In 2016, Monnaie de Paris launched a new series that pays tribute to French History through the women who have had an influence on various areas culture, such as politics and art.
This series uses the same historical strike that was used in the From Clovis to the Republic series and goes even further: the hammer effect has been replaced by textile patterns representative of the time depicted. This characteristic that brings an additional technical challenge at the time of the strike allows to enrich the drawing of each coin.
This series started with three famous women from the middle ages period: Queen Clotilde, Queen Mathilda and Joan of Arc. In 2017, three other historical figures were highlighted: Catherine de Médicis, Marquise de Pompadour and Olympe de Gouges. In 2018, the series will focus on the 19th century by honoring a French empress, a Queen of Sweden and a woman of letters.
Joséphine de Beauharnais
Born as Marie Josèphe Rose Tascher de La Pagerie, Joséphine de Beauharnais (1763-1814) was the first wife of Napoleon I. Thanks to this union, she became Empress of the French people between 1804 and 1809 and Queen of Italy from 1805 to 1809.
She was passionate for fashion and gained renown in this field, creating trends. Moreover, she was interested in botany and practiced this activity at Malmaison Castle, her famous last house.
Relating to her origins, she was nicknamed “The Creole Beauty” and moved to the French metropolis thanks to her wedding to Alexandre de Beauharnais, who was a symbol of the French Revolution. At first, he was set to marry Joséphine’s little sister, but she died from tuberculosis at the age of 12. Subsequently, Alexandre agreed to marry Joséphine. They were wed in 1779 and had two children: Eugène-Rose (1781-1824), who was Viceroy of Italy, and Hortense Eugène Cécile (1783-1837), who married a brother of Napoleon. Together, Hortense and Napoleon’s brother had the future Napoleon III and the Duke of Morny.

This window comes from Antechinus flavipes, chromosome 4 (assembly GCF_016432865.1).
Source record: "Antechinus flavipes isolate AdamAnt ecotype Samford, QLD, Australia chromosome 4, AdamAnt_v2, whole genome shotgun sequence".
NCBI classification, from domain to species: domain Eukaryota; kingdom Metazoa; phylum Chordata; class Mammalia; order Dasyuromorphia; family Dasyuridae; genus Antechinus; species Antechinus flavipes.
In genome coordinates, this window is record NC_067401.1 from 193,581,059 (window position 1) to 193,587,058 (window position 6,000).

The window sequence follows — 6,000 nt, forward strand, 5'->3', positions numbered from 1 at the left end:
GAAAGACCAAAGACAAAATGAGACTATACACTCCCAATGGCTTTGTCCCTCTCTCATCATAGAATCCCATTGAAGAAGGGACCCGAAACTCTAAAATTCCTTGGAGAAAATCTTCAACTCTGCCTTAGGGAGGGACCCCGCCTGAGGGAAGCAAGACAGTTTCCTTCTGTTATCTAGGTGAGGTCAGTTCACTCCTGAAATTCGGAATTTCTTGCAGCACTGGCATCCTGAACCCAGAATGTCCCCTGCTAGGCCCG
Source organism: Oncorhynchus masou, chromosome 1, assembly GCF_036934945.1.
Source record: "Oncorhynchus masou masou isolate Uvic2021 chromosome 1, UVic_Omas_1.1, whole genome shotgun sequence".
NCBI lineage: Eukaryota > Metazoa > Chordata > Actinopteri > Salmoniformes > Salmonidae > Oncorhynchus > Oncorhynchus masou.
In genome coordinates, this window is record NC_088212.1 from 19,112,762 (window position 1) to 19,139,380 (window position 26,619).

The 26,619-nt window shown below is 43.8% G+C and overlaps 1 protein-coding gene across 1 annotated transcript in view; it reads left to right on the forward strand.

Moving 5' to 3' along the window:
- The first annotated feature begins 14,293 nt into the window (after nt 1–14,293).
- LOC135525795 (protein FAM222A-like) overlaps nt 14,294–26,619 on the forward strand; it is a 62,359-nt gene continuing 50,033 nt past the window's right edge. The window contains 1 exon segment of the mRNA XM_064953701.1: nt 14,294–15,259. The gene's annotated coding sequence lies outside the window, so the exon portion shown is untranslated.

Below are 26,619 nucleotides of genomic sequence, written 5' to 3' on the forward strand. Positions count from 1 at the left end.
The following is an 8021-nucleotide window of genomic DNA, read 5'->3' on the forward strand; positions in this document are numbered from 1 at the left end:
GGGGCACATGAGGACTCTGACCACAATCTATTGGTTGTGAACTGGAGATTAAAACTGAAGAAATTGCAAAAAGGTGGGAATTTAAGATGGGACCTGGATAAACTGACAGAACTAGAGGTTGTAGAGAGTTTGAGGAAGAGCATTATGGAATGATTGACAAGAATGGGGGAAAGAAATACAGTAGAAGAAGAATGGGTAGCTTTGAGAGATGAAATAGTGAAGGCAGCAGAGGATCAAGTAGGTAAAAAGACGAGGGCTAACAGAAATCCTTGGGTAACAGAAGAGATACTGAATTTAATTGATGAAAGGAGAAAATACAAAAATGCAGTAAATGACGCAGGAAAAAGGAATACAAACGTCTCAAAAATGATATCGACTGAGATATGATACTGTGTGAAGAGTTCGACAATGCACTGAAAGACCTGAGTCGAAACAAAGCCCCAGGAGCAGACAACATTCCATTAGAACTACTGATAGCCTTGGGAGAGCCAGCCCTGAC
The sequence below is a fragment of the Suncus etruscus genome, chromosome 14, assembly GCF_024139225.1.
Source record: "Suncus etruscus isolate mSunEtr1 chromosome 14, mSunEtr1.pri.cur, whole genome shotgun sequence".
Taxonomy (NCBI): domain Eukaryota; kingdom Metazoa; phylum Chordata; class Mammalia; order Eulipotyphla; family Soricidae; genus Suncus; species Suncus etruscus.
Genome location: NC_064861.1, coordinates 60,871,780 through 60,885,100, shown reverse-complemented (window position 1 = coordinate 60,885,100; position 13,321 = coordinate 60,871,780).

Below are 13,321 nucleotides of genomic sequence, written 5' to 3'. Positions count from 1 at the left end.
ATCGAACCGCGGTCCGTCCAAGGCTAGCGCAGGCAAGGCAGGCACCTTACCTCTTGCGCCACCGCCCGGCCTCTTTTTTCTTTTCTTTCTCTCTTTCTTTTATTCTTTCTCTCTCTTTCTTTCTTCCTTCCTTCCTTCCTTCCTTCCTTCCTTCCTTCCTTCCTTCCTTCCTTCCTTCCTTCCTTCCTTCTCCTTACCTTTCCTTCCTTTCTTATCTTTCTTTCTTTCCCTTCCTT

Nonetheless, Joséphine and Alexandre were unhappy because of his multiple relationships with other women, separating in 1785. Alexandre dies in 1794.
After that, Joséphine met General Napoleon in 1795 thanks to Barras, one of her lovers. The ex-wife Beauharnais agreed to marry Napoleon. More precisely, she engaged to have financial stability and a suitable position in society. On the other hand, Napoleon was so in love, not to mention jealous and possessive, that he decided to change her very name from Josèphe to Joséphine; making sure it was not pronounced by other men.
They got married in 1796. Joséphine was crowned empress by Napoleon in 1804, at the same time of his imperial consecration. The imperial couple were unable to have children together, and it became a matter of state that led to divorce in 1809. Joséphine died in the Malmaison Castle on the 29th of March 1814 due to pneumonia.
The observe shows Joséphine’s portrait surrounded by her dates and name. The background of the coin depicts one of the tapestries which can be found in the Malmaison Castle. This 17th-century castle was bought by Joséphine in 1799. It was the Bonaparte familial house and became one of the French Government’s location between 1800 and 1802. Inside the castle, we could find different rooms garnished with marble, gilding, mosaic and also a rich collection of artwork painted at the beginning of Napoleon’s reign. When the couple got separated, Joséphine kept the castle and died there in 1814.
The reverse shows the scene of Joséphine coronation as Empress by Napoleon I in 1804. This famous scene was painted by Jacques-Louis David, Le Sacre de Napoléon in 1804. This artwork is exhibited at the Louvre Museum, in Paris. The background, beaded by bees, is reminiscent of symbols of the First Empire and Napoleon I. Arcing around the scene, starting from the middle left side and continuing to the middle right, is the inscription COURONNEMENT DE JOSÉPHINE 1804. Beneath it and at the bottom of the reverse are the initials RF for the French Republic, the denomination (10 EURO for silver, 50 EURO for gold), and the date of issuance 2018. To the left of the date is a cornucopia, the Monnaie de Paris mintmark. In a similar position on the opposite side is the mark of current Monnaie de Paris mint master Yves Sampo–a pentagon containing the letters AG, MP and YS.
The edge of the 2018 Women of France – Joséphine de Beauharnais Commemorative Coin is smooth.
|Year Of Issue:||2018|
|Denomination:||Gold: 50 Euro; Silver: 10 Euro|
|Mintage:||Gold: 1,000; Silver: 5,000|
|Alloy:||.999 Gold; .900 Silver|
|Weight:||Gold: 7.78 g; Silver: 22.2 g|
|Diameter:||Gold: 22 mm; Silver: 37 mm|
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